Definitions, Prevalence, and Treatment of Depression

Major depression is defined as a period of at least two weeks when a person experienced a depressed mood or loss of interest/pleasure in daily activities and had a majority of specified symptoms, such as sleep disruption, changes in eating patterns, decreased energy, concentration, and/or feelings of low self-worth.39 The estimated prevalence of at least one major depressive episode among U.S. adults was 7.6% in 2017 and was highest in adults aged 18-25 (13.1%).28,40,41 Depression is more common in females than in males and rates vary worldwide (Figure 2).28,40,41 Treatment types include non-pharmacologic therapy with a health professional — including development of coping mechanisms and/or support systems, medication treatment, and/or a combination of both.42 Approximately 35% of all adults diagnosed with depression did not receive any treatment at all.28 Among adolescents, this number is significantly higher with 60.1% of adolescents reporting a major depressive episode receiving no treatment in 2017.28 While depression and anxiety can be linked, they are not identical and reported prevalence worldwide does not align with those of anxiety, indicating that there are other factors that may play into the diagnosis of depression.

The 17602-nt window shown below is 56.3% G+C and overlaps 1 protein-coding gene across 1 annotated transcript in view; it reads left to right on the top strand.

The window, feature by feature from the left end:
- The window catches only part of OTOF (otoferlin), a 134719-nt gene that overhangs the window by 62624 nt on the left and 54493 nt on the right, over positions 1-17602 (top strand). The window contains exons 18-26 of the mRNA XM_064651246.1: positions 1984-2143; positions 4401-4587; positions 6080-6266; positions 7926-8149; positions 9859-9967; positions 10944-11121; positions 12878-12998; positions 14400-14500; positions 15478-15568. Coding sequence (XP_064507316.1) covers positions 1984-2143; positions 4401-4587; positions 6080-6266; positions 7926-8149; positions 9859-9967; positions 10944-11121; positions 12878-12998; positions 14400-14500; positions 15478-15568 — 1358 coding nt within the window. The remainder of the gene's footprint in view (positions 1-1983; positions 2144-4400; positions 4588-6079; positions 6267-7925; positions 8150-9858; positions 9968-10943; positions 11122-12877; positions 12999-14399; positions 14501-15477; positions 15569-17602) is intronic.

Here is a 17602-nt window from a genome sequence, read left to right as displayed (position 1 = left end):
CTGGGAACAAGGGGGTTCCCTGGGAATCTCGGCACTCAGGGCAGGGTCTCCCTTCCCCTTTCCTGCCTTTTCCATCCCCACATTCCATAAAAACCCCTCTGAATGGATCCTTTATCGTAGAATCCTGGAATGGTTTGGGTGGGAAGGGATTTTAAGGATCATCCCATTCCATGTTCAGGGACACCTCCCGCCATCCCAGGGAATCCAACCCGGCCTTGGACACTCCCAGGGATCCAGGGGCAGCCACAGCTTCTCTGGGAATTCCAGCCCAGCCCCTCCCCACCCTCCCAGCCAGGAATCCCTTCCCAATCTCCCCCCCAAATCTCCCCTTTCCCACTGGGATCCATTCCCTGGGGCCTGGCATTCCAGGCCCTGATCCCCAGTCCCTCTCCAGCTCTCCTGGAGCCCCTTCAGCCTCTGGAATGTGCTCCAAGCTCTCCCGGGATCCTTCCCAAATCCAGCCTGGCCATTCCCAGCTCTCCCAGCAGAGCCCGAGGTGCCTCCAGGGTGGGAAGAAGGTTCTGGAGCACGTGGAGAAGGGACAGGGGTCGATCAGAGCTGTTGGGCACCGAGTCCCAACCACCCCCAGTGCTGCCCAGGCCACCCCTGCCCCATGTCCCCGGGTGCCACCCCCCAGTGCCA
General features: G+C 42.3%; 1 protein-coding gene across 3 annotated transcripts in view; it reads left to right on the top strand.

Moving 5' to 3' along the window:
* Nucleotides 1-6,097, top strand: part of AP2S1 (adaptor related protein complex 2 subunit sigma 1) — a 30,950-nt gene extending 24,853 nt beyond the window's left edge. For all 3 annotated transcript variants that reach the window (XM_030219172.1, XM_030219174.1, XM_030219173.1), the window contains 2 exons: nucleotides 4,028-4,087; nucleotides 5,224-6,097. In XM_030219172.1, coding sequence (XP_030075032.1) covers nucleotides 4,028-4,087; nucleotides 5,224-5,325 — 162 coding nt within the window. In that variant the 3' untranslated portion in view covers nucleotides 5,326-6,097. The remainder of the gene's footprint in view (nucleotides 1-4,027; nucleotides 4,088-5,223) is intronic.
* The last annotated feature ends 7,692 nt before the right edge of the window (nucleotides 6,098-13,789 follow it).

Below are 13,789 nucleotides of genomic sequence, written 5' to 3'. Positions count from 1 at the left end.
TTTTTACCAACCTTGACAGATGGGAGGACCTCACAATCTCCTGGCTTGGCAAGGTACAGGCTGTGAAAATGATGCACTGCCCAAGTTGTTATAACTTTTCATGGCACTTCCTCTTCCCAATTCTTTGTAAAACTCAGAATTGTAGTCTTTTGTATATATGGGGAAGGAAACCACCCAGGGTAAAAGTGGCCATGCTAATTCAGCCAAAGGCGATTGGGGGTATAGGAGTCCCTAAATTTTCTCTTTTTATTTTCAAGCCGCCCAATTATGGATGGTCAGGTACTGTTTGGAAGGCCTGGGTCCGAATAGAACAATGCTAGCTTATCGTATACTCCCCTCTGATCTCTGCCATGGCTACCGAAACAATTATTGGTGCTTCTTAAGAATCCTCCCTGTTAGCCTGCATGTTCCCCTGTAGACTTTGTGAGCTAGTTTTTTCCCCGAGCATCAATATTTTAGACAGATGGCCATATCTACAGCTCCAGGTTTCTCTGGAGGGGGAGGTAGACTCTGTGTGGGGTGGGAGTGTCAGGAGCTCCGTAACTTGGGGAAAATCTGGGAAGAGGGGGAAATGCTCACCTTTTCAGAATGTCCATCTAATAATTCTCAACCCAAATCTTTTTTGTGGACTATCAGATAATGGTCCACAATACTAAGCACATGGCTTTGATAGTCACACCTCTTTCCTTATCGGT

Figure 2. Global prevalence of depression by WHO region.28
chart showing global prevalence of depression by WHO region
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